But if waterfall, or any other way of developing software works for you – do it. If it ain’t broke – don’t fix it is a phrase that holds quite firmly in our business. But I want to tweak it a bit – if it ain’t broke, maybe just refactor it.

See what I’ve done there? I said all good developers and included myself in them. That is the benefit of writing this blog. I can lie as much as I want to.

We all want guarantees

Yes, we all do. Our clients want them, our bosses want them and our employees want them.

So how do you guarantee that you won’t fail with agile? I won’t be presumptuous enough to claim I have the answer. I will say that like anything in life you need to try, try harder and then some more. You need to learn. Learn from your experiences and from other’s. And then do it again and improve. In other words – be agile learning to be agile. Agile is a state of mind, not a full-blown process. It is up to you to fill it with enough process. Not more, and not less. Keep evaluating and learning.

So is Agile a hype?

Yes. If it is a hype. But not just. It has substance. If you provide the substance. You could follow other’s substance – use SCRUM or RUP or anything else. But remember to keep learning.


About snailonabike
I cycle, I run, I live, I have a family, I write code for a living, I have an opinion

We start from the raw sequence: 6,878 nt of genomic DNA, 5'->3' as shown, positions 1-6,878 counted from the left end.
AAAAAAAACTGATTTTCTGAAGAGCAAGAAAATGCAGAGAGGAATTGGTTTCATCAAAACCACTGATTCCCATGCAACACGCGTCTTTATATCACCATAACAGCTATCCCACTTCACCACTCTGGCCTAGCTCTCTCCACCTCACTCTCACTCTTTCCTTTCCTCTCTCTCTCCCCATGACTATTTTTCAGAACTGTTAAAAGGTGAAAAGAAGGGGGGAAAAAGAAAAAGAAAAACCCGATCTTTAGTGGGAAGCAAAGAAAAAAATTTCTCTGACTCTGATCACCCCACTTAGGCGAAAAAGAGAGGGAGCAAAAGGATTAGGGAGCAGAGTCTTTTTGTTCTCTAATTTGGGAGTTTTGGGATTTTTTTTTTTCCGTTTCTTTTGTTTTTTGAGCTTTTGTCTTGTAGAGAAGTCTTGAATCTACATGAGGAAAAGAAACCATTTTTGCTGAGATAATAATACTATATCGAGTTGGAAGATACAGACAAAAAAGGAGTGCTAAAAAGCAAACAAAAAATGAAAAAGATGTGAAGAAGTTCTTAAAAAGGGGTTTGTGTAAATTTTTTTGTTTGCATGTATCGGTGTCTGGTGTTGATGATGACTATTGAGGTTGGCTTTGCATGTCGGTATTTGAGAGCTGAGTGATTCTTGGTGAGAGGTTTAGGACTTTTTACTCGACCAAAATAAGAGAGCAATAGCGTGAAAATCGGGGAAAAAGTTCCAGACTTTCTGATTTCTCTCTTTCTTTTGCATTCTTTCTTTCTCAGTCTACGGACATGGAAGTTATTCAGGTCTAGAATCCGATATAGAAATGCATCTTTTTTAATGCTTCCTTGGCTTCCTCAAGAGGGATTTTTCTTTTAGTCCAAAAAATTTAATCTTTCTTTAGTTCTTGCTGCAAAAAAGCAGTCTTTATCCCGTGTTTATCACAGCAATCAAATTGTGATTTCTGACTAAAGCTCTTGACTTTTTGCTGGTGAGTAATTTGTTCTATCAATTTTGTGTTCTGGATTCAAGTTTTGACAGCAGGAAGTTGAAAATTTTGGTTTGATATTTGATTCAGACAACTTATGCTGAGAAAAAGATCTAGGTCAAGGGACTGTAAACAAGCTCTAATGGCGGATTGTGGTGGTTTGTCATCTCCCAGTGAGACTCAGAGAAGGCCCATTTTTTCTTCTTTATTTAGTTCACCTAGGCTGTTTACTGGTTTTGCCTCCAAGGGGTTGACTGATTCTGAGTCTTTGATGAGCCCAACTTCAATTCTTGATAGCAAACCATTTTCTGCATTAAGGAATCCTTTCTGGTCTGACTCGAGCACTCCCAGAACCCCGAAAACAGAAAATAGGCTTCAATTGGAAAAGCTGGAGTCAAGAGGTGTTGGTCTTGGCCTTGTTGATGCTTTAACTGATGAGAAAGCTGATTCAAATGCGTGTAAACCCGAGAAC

One Response to WDMP Championship – Agile vs Waterfall

  1. Rod Tatem says:

    Az, as with most of these things I think it comes down to money.

    The reason why waterfall is most popular is to do with the customer wanting to know exactly what the entire design is and cost of the design before signing up to paying for it – which you can understand.

    It’s quite rare for a customer to agree to pay for you to go off and build a prototype and then to agree to pay for it to be tweaked to be exactly how they’d like it.

    Personally, I think the best projects are ones where both the customer and the provider have a good understanding, are flexible and ‘agile’ within every stage and both agree to build this into the process up front.

    It always looks expensive to review everything and to allow changes following those reviews but the end result will be so much better if this is allowed!!